Let f(z) be an entire function and f(z) = 0 on a subinterval a < x < b of the real axis. Show that f(z) = 0 for all z in C (set of complex numbers). Conclude that if f and g are entire functions and that they agree on a segment of the real axis, then they must be the same.
How do I answer this question? Thanks for help in advance.
Ok, I'd like to try:
Prove that if on a subset of the real axis , then throughout .
Since is analytic, then we can write for some :
where is analytic and bounded in some neighborhood of , that is for , and is the first non-zero term. Now:
Now recall that we have a dense set of points over which . Therefore, we can find a such that . This means:
This would imply since and but by assumption . This must mean we've reached a contradiction and all so that .
I'll leave it to you to show the function on the same domain implies since can still be written as for some (new) set of .
This may need a little more work . . .
That's a good proof. I knew another way to conclude, which you may like to read:
Originally Posted by shawsend
So we have chosen and we have written for any . We want to show that for all It is well-known that (derivation term by term, and then ). This derivative is a complex derivative, and since is real, it coincides with the derivative of restricted to the real line (same expression as a limit). But is 0 near , hence , and subsequently .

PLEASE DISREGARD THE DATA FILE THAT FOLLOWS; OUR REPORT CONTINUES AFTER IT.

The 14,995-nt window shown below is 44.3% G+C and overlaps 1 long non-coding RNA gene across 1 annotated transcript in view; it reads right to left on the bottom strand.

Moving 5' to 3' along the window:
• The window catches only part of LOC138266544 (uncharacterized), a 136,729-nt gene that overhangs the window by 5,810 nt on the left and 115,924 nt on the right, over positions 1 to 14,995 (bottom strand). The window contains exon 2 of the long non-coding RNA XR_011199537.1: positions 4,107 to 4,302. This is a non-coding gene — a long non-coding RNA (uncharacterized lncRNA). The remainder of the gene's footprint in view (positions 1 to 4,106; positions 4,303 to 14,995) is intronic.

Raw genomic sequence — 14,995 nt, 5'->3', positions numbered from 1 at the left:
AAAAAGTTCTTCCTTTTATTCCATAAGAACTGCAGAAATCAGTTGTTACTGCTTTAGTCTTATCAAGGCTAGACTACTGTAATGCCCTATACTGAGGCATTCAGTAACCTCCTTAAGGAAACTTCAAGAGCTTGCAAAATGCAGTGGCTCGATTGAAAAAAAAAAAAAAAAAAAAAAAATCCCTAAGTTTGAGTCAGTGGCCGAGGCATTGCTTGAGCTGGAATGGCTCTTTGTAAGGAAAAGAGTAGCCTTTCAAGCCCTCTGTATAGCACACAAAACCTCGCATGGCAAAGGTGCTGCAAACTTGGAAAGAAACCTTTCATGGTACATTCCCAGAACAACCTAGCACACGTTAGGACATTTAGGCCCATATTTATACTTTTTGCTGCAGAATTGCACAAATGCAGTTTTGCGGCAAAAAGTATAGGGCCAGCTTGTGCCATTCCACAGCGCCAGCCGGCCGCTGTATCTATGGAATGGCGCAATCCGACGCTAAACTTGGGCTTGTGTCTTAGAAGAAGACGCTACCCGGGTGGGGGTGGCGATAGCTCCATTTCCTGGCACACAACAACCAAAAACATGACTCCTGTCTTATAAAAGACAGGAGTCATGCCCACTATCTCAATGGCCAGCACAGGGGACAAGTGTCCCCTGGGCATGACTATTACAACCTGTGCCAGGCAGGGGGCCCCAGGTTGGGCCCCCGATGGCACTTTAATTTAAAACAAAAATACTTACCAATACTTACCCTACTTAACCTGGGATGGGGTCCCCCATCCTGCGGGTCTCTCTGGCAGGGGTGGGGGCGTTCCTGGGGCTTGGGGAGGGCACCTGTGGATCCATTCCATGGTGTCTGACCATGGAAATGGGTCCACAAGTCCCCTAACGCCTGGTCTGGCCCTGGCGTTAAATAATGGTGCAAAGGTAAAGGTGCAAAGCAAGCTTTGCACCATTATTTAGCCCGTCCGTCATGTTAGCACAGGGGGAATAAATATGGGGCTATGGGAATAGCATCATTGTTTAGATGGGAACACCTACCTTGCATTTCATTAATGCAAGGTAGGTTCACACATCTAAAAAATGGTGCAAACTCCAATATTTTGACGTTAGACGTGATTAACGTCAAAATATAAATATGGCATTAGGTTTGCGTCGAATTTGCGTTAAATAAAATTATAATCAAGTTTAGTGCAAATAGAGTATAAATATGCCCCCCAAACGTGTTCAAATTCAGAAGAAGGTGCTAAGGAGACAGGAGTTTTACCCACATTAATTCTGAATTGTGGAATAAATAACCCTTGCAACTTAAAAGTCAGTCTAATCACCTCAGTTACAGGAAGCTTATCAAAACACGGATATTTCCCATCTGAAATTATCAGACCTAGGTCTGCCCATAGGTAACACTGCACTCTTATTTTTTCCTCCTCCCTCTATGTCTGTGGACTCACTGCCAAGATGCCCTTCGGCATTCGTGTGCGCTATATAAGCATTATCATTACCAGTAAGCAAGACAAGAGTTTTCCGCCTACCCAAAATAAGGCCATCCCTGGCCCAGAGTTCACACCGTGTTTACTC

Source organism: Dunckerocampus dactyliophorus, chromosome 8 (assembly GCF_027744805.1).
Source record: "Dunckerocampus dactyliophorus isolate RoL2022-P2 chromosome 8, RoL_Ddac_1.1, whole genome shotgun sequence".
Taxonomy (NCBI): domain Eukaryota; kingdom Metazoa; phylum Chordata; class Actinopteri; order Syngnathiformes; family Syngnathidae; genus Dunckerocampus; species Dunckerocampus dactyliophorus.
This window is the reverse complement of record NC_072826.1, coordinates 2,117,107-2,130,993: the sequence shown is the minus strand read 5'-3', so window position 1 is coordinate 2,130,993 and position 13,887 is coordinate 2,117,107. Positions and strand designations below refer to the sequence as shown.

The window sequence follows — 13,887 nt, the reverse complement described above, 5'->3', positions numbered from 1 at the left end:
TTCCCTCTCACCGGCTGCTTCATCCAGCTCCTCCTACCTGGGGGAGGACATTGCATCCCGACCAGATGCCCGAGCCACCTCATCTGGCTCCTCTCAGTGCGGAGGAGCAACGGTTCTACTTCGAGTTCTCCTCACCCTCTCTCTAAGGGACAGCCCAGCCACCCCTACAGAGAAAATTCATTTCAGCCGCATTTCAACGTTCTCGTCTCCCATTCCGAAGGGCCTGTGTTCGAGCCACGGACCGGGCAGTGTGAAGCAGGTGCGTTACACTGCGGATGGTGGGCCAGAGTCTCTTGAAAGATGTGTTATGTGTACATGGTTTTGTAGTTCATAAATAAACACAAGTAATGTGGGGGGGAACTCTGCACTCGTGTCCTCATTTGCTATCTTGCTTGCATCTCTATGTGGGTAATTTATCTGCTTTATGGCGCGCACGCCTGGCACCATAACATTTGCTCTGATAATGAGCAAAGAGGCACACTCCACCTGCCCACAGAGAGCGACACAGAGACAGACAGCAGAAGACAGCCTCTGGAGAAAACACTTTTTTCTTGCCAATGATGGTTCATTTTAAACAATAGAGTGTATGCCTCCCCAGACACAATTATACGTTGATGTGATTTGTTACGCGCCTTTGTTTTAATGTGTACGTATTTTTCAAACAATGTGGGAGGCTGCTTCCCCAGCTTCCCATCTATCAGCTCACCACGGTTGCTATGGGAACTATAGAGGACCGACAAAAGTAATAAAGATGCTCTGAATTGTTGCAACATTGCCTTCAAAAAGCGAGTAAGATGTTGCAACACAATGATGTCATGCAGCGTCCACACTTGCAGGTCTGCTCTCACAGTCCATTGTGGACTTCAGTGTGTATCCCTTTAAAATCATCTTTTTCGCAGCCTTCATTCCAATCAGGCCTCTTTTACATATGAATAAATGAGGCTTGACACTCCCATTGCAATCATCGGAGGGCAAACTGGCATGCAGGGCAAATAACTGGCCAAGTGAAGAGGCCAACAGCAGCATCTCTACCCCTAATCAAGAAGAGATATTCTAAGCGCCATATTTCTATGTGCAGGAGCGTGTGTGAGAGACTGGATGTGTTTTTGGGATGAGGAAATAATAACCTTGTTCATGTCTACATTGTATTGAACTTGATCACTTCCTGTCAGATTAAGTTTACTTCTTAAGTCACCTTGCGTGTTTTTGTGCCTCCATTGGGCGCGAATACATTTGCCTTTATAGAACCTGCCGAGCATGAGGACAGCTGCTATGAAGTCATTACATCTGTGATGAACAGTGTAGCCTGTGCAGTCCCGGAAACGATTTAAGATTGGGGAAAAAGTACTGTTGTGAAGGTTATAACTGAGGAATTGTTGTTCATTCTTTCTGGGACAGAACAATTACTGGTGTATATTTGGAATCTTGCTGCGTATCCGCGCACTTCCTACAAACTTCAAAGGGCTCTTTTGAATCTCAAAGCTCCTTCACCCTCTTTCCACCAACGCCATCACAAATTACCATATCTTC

You used the word "dense", it is a bit improper, and it could be " is an accumulation point of ", or " is not an isolated point in ", to underline the tight relation with what you said about non-isolated subsets where is zero. The proof of the fact you quoted is then the very same.
I wish to attempt a summary. Please someone correct if necessary. I struggle with this.
First note the Taylor series for a function is unique. That is, anyway we can determine the Taylor series for the function centered at a point will be the Taylor series. Now, is real on the real axis in the set . This mean we can calculate the Taylor series of by calculating the Taylor series for the real function over . but is zero in that interval which means all the derivatives are zero as well (it's flat). This means all the constants in the real Taylor expansion are zero. But since Taylor series are unique, this Taylor series must be the Taylor series for as well, thus throughout .